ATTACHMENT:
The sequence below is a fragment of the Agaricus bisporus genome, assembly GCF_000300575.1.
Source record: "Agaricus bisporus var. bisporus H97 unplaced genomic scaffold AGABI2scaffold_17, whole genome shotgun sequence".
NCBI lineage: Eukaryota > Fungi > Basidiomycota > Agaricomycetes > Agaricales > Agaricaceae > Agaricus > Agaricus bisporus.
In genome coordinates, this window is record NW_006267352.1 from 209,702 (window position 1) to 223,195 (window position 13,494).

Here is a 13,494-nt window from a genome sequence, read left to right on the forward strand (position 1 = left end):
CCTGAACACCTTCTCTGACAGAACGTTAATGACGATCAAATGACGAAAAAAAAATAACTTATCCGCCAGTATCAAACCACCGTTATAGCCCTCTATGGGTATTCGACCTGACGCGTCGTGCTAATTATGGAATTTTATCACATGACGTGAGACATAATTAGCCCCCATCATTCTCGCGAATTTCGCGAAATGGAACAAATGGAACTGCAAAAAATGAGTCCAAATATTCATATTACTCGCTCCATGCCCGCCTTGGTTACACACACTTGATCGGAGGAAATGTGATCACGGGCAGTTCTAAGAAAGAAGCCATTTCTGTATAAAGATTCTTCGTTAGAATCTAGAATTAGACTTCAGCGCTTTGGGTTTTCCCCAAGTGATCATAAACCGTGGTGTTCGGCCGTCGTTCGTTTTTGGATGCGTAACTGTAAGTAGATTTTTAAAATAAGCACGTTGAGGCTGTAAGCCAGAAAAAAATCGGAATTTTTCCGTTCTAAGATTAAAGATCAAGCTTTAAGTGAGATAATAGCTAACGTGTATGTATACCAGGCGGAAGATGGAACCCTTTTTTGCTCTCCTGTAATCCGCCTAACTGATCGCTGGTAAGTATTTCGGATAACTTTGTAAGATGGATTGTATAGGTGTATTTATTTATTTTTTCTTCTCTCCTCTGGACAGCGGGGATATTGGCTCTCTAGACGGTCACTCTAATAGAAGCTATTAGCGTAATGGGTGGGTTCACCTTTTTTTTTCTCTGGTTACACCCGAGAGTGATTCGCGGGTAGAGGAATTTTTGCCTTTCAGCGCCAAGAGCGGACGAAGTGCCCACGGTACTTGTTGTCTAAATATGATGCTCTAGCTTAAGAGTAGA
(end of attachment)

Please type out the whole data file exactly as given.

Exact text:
The sequence below is a fragment of the Agaricus bisporus genome, assembly GCF_000300575.1.
Source record: "Agaricus bisporus var. bisporus H97 unplaced genomic scaffold AGABI2scaffold_17, whole genome shotgun sequence".
NCBI lineage: Eukaryota > Fungi > Basidiomycota > Agaricomycetes > Agaricales > Agaricaceae > Agaricus > Agaricus bisporus.
In genome coordinates, this window is record NW_006267352.1 from 209,702 (window position 1) to 223,195 (window position 13,494).

Here is a 13,494-nt window from a genome sequence, read left to right on the forward strand (position 1 = left end):
CCTGAACACCTTCTCTGACAGAACGTTAATGACGATCAAATGACGAAAAAAAAATAACTTATCCGCCAGTATCAAACCACCGTTATAGCCCTCTATGGGTATTCGACCTGACGCGTCGTGCTAATTATGGAATTTTATCACATGACGTGAGACATAATTAGCCCCCATCATTCTCGCGAATTTCGCGAAATGGAACAAATGGAACTGCAAAAAATGAGTCCAAATATTCATATTACTCGCTCCATGCCCGCCTTGGTTACACACACTTGATCGGAGGAAATGTGATCACGGGCAGTTCTAAGAAAGAAGCCATTTCTGTATAAAGATTCTTCGTTAGAATCTAGAATTAGACTTCAGCGCTTTGGGTTTTCCCCAAGTGATCATAAACCGTGGTGTTCGGCCGTCGTTCGTTTTTGGATGCGTAACTGTAAGTAGATTTTTAAAATAAGCACGTTGAGGCTGTAAGCCAGAAAAAAATCGGAATTTTTCCGTTCTAAGATTAAAGATCAAGCTTTAAGTGAGATAATAGCTAACGTGTATGTATACCAGGCGGAAGATGGAACCCTTTTTTGCTCTCCTGTAATCCGCCTAACTGATCGCTGGTAAGTATTTCGGATAACTTTGTAAGATGGATTGTATAGGTGTATTTATTTATTTTTTCTTCTCTCCTCTGGACAGCGGGGATATTGGCTCTCTAGACGGTCACTCTAATAGAAGCTATTAGCGTAATGGGTGGGTTCACCTTTTTTTTTCTCTGGTTACACCCGAGAGTGATTCGCGGGTAGAGGAATTTTTGCCTTTCAGCGCCAAGAGCGGACGAAGTGCCCACGGTACTTGTTGTCTAAATATGATGCTCTAGCTTAAGAGTAGA